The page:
Sen. Richard Burr has asked the Senate Ethics Committee to investigate him as he is being roundly condemned for allegedly selling off more than $1 million worth of stocks after being briefed about the coronavirus.
Burr, a Republican from North Carolina, is among four senators under fire for dumping shares around the same time, before it became clear to the American public what sort of economic consequences the coronavirus would have.
“I relied solely on public news reports to guide my decision regarding the sale of stocks on February 13. Specifically, I closely followed CNBC’s daily health and science reporting out of its Asia bureaus at the time,” Burr said in a statement released on Twitter.
“Understanding the assumption many could make in hindsight however, I spoke this morning with the chairman of the Senate Ethics Committee and asked him to open a complete review of the matter with full transparency,” Burr concluded.
My statement in response to reports about recent financial disclosures: pic.twitter.com/J4kye5a4ok
— Richard Burr (@SenatorBurr) March 20, 2020
Burr is the chairman of the Senate Intelligence Committee.
The other three senators caught up in the controversy are Republicans Kelly Loeffler and James Inhofe, of Georgia and Oklahoma, respectively, and California Democrat Dianne Feinstein.
The senators all made major trades just weeks before the global markets began to tank.
The New York Times reported that Burr sold off up to $1.7 million worth of stocks on Feb. 13, not long before the markets plunged in response to fears about the spread of the coronavirus.
Burr was receiving daily intelligence briefings regarding the coronavirus around that time, Reuters reported on Feb. 27.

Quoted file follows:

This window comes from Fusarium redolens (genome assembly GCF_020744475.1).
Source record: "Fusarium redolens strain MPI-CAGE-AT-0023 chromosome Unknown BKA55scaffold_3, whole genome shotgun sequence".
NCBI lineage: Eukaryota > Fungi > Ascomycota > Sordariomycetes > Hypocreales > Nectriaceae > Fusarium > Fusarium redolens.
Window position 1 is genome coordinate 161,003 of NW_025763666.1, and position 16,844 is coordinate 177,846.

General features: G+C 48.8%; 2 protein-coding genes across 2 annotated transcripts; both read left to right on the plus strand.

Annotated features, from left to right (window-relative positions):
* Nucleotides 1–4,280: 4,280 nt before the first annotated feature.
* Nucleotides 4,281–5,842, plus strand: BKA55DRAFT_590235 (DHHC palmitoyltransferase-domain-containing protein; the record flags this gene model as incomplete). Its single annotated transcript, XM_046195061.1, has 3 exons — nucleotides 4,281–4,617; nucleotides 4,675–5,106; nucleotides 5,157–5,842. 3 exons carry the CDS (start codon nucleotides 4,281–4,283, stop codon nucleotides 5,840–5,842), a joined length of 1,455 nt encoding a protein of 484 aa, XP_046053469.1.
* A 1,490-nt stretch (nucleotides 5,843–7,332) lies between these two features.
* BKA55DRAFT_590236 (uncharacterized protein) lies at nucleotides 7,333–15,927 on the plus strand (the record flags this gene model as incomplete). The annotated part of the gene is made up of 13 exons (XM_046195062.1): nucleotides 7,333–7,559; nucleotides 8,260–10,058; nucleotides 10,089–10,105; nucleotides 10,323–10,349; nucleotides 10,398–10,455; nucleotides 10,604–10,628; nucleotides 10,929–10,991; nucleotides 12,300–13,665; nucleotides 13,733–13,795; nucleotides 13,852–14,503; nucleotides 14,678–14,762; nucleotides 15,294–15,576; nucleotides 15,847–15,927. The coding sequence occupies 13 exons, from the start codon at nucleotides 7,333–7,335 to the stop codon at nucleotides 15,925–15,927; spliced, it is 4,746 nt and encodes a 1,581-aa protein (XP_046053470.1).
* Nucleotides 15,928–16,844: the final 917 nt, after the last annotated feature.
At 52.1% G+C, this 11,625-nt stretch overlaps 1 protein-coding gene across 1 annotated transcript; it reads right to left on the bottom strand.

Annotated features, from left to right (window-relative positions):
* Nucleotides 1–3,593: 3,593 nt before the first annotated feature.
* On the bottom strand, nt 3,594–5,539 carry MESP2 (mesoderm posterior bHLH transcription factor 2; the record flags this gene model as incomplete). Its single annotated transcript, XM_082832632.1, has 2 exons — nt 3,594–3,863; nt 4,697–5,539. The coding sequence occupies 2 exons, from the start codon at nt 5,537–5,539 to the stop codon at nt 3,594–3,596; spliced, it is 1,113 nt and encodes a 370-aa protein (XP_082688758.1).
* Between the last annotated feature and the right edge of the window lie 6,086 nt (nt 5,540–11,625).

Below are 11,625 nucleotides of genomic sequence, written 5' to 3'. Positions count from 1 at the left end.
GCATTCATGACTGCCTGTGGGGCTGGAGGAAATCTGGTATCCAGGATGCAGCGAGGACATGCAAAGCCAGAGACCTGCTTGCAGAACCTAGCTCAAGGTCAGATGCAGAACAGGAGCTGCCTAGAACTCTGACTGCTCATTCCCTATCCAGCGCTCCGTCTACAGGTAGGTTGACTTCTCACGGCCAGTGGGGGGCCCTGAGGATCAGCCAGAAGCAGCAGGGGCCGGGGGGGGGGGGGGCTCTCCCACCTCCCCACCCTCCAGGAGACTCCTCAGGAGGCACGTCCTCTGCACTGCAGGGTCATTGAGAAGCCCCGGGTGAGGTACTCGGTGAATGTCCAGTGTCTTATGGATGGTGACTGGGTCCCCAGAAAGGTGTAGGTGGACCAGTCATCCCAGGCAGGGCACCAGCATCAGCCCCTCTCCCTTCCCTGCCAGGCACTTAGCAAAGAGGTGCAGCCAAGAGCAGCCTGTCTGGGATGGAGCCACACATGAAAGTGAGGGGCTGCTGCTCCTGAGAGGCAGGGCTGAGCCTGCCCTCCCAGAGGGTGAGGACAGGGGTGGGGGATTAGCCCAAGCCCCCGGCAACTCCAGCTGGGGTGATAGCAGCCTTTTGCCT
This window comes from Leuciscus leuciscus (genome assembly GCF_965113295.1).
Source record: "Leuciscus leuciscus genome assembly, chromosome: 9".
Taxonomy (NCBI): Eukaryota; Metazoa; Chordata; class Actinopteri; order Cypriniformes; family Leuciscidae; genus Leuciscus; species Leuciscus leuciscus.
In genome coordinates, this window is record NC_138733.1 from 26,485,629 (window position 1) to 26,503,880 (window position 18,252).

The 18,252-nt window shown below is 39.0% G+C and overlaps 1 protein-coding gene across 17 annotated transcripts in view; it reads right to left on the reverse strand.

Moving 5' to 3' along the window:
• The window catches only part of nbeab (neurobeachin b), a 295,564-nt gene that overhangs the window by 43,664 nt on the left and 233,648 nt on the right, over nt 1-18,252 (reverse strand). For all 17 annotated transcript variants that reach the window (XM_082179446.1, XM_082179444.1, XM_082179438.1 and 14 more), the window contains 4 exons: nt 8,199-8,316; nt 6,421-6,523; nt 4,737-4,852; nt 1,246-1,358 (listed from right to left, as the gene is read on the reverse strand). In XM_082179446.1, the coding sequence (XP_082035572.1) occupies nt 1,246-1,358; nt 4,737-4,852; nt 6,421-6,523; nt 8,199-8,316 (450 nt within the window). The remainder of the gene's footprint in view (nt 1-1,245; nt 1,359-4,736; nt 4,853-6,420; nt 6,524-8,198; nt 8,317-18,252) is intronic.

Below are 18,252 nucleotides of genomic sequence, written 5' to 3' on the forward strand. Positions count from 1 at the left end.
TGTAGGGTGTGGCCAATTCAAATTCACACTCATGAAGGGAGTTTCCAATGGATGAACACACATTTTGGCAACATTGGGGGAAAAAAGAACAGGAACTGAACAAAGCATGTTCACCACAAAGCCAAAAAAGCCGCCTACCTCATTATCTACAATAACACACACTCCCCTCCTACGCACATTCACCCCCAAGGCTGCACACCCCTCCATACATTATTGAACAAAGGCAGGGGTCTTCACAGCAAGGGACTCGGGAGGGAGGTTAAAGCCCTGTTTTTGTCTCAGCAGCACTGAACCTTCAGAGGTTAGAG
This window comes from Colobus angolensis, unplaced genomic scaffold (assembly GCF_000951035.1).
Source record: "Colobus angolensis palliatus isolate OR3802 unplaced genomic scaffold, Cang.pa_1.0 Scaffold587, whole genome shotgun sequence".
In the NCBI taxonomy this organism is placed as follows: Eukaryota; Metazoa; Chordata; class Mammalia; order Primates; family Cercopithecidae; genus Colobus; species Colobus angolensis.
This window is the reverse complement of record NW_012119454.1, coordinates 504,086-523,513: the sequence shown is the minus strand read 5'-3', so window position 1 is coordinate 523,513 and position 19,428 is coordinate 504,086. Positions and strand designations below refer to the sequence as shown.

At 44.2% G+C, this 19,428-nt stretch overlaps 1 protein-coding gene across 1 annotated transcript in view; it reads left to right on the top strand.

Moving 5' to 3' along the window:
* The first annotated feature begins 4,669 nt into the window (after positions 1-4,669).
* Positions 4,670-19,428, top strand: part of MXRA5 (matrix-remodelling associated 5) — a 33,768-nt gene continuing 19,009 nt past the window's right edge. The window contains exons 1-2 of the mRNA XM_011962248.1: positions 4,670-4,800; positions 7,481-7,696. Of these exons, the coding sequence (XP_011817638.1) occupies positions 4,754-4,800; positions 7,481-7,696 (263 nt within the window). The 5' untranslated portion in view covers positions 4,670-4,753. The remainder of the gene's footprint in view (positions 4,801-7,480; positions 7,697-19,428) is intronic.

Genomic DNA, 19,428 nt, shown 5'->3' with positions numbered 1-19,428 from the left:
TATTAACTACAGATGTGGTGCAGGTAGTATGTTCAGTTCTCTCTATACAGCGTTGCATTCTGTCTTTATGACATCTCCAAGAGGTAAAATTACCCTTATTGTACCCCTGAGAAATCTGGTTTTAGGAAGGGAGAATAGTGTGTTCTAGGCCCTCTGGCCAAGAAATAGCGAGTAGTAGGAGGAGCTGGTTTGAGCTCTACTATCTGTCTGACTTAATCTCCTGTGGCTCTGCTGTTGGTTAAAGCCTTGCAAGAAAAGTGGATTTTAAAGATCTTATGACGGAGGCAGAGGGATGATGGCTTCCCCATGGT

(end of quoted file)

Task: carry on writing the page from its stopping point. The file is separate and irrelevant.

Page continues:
Fox News host Tucker Carlson excoriated Burr on his program Thursday evening, calling for the senator to resign and potentially face criminal prosecution.
“He had inside information about what could happen to our country, which is now happening,” Carlson said. “But he didn’t warn the public.”
Carlson said Burr instead “dumped his shares in hotel stocks so he wouldn’t lose money and then he stayed silent.”
The Fox host added that if Burr is unable to come up with a valid explanation for the timing of his decision to move his shares around, he should “resign from the Senate and face prosecution for insider trading.”
“There is no greater moral crime than betraying your country in a time of crisis,” Carlson added.
“There is no greater moral crime than betraying your country in a time of crisis.” Tucker Carlson on Burr. pic.twitter.com/1Kb53Ww4cb
— Nicholas Thompson (@nxthompson) March 20, 2020
Fox News reported Burr “attended closed-door meetings for weeks about the growing health crisis along with Sen. Kelly Loeffler.”
Loeffler and her husband sold up to $3.1 million worth of stocks between Jan. 24 and Feb. 14, according to The Daily Beast. Jan. 24 is the same day that Loeffler attended a Senate Health Committee briefing on the coronavirus threat.
She also reportedly purchased shares in two companies, including one that offers teleconferencing software.
Loeffler’s office issued a statement about her investment activity on Friday.
“Sen. Loeffler does not make investment decisions for her portfolio,” the statement said. “Investment decisions are made by multiple third-party advisers without her or her husband’s knowledge or involvement.”
Loeffler’s husband, Jeffrey Sprecher, is the chairman of the New York Stock Exchange.
Citing financial disclosure records, The Times reported that Inhofe liquidated $400,000 worth of holdings in companies such as Apple and PayPal on Jan. 27.
Inhofe told Tulsa World he does not make his own investment decisions and that he did not attend the Jan. 24 coronavirus briefing.
Feinstein and her husband, meanwhile, sold up to a combined $6 million worth of stock in a biotechnology company called Allogene Therapeutics on Jan. 31 and Feb. 18.
“All of Senator Feinstein’s assets are in a blind trust,” Feinstein spokesman Tom Mentzer told The Times.
“She has no involvement in her husband’s financial decisions.”
As Forbes reported, “Prior to 2012, Congress members were not prohibited from insider trading.”
However, when the STOCK Act became law in 2012, it prevented federal government employees, including lawmakers and judges, from trading based off of insider knowledge obtained while working on behalf of the people.
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